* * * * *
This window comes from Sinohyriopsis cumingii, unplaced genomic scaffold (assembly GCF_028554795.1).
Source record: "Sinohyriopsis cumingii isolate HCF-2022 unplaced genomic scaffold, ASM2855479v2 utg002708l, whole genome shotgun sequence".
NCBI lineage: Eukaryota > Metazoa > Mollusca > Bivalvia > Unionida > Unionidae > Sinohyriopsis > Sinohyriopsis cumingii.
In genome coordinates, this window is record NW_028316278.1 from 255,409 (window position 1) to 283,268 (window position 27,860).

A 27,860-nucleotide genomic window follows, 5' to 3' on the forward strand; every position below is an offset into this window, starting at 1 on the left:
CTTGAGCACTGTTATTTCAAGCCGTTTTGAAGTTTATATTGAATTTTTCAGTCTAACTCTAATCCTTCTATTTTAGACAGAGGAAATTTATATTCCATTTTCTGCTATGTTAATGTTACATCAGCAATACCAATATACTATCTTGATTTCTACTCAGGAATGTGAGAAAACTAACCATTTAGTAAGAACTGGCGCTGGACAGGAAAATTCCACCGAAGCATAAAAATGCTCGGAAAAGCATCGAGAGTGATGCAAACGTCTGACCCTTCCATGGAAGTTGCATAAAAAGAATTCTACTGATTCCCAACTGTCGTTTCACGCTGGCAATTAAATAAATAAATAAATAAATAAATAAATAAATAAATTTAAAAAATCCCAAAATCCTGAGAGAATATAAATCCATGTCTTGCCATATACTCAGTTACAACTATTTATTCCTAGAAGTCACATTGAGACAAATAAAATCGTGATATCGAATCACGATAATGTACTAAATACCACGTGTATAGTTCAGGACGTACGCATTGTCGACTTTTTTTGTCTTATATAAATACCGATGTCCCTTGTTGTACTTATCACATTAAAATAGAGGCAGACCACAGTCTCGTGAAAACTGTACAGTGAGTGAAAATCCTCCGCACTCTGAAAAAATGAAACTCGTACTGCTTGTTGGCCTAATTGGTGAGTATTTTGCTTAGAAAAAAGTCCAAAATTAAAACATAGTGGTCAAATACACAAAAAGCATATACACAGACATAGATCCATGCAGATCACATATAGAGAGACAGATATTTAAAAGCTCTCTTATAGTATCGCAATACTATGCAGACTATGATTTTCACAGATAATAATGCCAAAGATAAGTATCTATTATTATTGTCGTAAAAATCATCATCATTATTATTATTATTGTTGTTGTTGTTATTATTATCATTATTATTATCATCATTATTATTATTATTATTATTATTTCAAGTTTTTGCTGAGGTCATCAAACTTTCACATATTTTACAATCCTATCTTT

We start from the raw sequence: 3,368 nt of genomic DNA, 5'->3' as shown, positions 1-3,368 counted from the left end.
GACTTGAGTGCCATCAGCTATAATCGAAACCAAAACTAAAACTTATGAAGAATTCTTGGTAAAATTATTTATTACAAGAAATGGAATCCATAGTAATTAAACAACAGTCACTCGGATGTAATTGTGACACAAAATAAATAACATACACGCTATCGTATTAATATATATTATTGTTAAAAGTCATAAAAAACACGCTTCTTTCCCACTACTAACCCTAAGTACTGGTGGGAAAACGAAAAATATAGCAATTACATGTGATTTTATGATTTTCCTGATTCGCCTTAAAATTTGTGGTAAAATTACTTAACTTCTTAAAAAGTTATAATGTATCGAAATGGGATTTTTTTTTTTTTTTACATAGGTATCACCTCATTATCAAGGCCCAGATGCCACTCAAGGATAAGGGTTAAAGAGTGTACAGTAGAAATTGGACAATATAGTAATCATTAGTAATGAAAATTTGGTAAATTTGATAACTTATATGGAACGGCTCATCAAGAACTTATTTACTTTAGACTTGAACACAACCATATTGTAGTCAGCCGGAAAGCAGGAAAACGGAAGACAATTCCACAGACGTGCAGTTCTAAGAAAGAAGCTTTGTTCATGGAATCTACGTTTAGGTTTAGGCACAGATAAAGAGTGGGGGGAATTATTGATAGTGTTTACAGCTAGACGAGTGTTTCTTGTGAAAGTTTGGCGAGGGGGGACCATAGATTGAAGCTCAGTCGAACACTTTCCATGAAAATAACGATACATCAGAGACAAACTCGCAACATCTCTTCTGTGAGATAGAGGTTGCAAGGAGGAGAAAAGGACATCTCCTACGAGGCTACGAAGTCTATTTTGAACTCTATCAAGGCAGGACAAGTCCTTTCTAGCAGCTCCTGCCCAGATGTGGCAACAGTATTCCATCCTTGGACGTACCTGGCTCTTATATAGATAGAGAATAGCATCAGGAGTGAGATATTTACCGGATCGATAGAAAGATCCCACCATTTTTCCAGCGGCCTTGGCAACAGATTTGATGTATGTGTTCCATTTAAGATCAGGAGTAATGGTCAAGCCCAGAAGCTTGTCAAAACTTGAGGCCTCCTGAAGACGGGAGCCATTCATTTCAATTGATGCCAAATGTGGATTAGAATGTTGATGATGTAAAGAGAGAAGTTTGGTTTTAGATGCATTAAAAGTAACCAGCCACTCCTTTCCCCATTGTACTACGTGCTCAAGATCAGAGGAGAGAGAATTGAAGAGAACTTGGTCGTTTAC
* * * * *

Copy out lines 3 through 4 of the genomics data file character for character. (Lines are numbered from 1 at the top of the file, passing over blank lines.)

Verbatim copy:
NCBI lineage: Eukaryota > Metazoa > Mollusca > Bivalvia > Unionida > Unionidae > Sinohyriopsis > Sinohyriopsis cumingii.
In genome coordinates, this window is record NW_028316278.1 from 255,409 (window position 1) to 283,268 (window position 27,860).